For together we have the power and the resources to mobilise a global movement for children - a movement that will put the world on a path to end the poverty, ill health, violence and discrimination that needlessly blights and destroys so many young lives.
Distinguished Delegates, Ladies and Gentlemen: All over the world, the groundwork for this great undertaking is already being laid - and it can be seen in the global review and preparatory process that is leading toward the Special Session. For example:
In Africa, the OAU Summit last July in Togo discussed strategies to support orphans, vulnerable children, children infected by the AIDS virus, and to address child trafficking;
In Asia, a ministerial consultation in Beijing in May will bring together government policy makers, young people, members of civil society, the private sector, bilateral and multilateral organizations to discuss progress achieved for children;
In South Asia, a high-level consultation on the South Asian child in May will review achievements made to reach the World Summit goals;
Planning is well under way for a major conference in Berlin in May focusing on children in Europe and Central Asia, as well as a civil society consultation and youth forum to discuss a new agenda for children in Europe and in developing countries;
In Latin America and the Caribbean, major meetings were held, such as the Ministerial Meeting on Children and Social Policy in Kingston last October, and the Ibero-American Summit of Heads of State in Panama last November, which took up the themes of children and adolescents;
In the Middle East and North Africa, a regional youth forum took place last October in Jordan, and there will be a major civil society event in Morocco next month;
And at the global level, in places including Durban, Okinawa, Winnipeg, and at the United Nations, representatives of governments, civil society and children have been discussing priorities for children and reaffirming their commitment towards children.
Mr. President, the appointment of growing numbers of Personal Representatives of Heads of State and Government is further affirmation that the commitment to children is strong, and that it is growing at the highest levels. In that connection, I want to extend a special welcome to the 23 Personal Representatives who are here with us today - and wish them every success as a force for children in their countries.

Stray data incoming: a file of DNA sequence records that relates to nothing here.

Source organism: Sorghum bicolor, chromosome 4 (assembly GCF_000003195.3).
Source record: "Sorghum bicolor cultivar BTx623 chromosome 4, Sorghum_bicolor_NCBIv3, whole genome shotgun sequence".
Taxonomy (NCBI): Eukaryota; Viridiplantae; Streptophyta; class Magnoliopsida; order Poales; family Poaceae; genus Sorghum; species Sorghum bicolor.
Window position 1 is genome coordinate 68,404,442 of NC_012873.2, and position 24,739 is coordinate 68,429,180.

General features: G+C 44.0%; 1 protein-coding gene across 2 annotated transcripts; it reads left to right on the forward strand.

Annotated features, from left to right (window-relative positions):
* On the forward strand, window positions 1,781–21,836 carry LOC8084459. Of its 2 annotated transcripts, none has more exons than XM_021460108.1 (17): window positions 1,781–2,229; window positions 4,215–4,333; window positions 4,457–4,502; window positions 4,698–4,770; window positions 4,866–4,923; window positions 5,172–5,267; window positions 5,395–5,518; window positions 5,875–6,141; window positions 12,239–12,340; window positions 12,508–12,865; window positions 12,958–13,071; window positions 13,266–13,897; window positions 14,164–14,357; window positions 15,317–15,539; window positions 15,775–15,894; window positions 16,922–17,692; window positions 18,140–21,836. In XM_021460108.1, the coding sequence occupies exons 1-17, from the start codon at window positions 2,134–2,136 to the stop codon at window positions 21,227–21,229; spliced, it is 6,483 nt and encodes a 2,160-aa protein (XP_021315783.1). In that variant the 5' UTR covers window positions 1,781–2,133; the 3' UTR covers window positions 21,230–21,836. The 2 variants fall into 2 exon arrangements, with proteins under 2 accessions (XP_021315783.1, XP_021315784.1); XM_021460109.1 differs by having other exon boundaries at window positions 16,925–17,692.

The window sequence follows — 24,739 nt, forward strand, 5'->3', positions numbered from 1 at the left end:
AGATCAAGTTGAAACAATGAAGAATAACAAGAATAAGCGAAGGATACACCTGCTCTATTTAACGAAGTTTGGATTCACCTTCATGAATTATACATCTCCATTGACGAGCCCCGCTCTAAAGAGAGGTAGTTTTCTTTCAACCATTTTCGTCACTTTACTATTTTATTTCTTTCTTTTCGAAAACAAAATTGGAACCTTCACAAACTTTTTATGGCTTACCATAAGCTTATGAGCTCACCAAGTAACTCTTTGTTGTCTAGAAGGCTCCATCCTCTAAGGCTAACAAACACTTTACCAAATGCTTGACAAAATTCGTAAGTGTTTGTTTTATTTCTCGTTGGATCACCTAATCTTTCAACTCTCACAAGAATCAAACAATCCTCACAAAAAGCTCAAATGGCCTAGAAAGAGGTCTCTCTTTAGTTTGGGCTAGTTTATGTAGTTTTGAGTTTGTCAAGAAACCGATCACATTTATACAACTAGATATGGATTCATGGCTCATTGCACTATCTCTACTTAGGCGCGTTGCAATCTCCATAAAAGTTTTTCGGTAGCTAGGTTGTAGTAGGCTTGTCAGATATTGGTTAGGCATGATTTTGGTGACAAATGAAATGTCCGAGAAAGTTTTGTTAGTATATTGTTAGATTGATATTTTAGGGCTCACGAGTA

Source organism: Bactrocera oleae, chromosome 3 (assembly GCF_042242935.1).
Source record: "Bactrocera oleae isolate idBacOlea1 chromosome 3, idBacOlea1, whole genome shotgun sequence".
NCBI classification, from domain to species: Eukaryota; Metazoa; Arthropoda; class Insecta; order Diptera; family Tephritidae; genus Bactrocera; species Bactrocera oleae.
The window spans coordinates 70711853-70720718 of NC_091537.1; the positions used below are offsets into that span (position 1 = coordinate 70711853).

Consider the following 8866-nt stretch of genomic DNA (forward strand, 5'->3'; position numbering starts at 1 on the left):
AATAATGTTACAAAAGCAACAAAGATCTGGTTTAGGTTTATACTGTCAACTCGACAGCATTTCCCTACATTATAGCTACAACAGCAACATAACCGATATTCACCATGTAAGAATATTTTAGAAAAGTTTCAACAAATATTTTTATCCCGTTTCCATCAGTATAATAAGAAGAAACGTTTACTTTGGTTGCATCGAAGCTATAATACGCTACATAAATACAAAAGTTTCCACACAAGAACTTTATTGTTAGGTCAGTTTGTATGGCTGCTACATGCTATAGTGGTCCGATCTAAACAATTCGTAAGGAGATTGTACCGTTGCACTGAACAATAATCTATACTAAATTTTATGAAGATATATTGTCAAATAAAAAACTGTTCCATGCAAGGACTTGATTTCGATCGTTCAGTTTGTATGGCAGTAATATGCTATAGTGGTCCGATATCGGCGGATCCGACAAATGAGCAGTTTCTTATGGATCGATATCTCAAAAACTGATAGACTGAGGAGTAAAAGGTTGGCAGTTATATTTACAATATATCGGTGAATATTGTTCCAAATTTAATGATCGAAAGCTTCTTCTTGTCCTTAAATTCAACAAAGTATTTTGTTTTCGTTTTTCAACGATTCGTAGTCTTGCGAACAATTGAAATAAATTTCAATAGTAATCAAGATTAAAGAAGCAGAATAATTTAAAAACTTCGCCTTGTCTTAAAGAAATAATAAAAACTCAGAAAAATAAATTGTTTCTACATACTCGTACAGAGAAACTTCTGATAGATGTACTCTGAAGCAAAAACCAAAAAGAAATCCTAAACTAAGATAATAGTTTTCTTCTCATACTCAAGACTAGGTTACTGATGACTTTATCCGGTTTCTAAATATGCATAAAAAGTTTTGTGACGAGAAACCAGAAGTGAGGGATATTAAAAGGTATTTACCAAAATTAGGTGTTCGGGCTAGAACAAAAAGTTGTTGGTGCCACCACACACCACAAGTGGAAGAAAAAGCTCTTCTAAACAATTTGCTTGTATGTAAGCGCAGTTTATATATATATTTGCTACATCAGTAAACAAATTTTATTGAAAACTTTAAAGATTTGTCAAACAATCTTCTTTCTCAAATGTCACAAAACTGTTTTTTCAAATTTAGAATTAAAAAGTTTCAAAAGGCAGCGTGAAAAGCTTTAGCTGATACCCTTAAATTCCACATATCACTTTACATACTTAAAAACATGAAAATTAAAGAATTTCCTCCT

I also want to give special acknowledgement to the large numbers of NGOs and other members of civil society represented here, among them religious organisations, service organizations and the private sector, including the media.
For without the active involvement of civil society, few of the life-saving milestones for children of the last decade could have been reached, such as:
The commitment of organisations like Rotary International to the campaign to eradicate polio; and of Kiwanis in the elimination of iodine deficiency disorders;
The coalition of NGOs that worked so hard to call attention to the rights of the most vulnerable children;
And the countless volunteers and ordinary citizens who pitched in and ensured that children got their vaccinations, that girls went to school, or that acts of violence and abuse were reported.
Distinguished Delegates, Ladies and Gentlemen: UNICEF remains convinced that a better future for every child is within reach - that together, we have the knowledge and the resources to ensure the well-being of all societies by decisively shifting national investments to favour the well-being of all children.
In the days ahead, you will be reviewing how far we have come - and what we must do to mobilise universal support for a new global vision for children, furthered by partnerships built on trust and co-operation.
That is why I ask all of you to remain mindful not only of the Special Session, but of what lies beyond.
For the real difference we must make in the life of every child will not be determined in September, but in the years and decades to come - and in that, Distinguished Delegates, your leadership and sustained commitment are absolutely essential.
May our work this week be successful in every way. Thank you.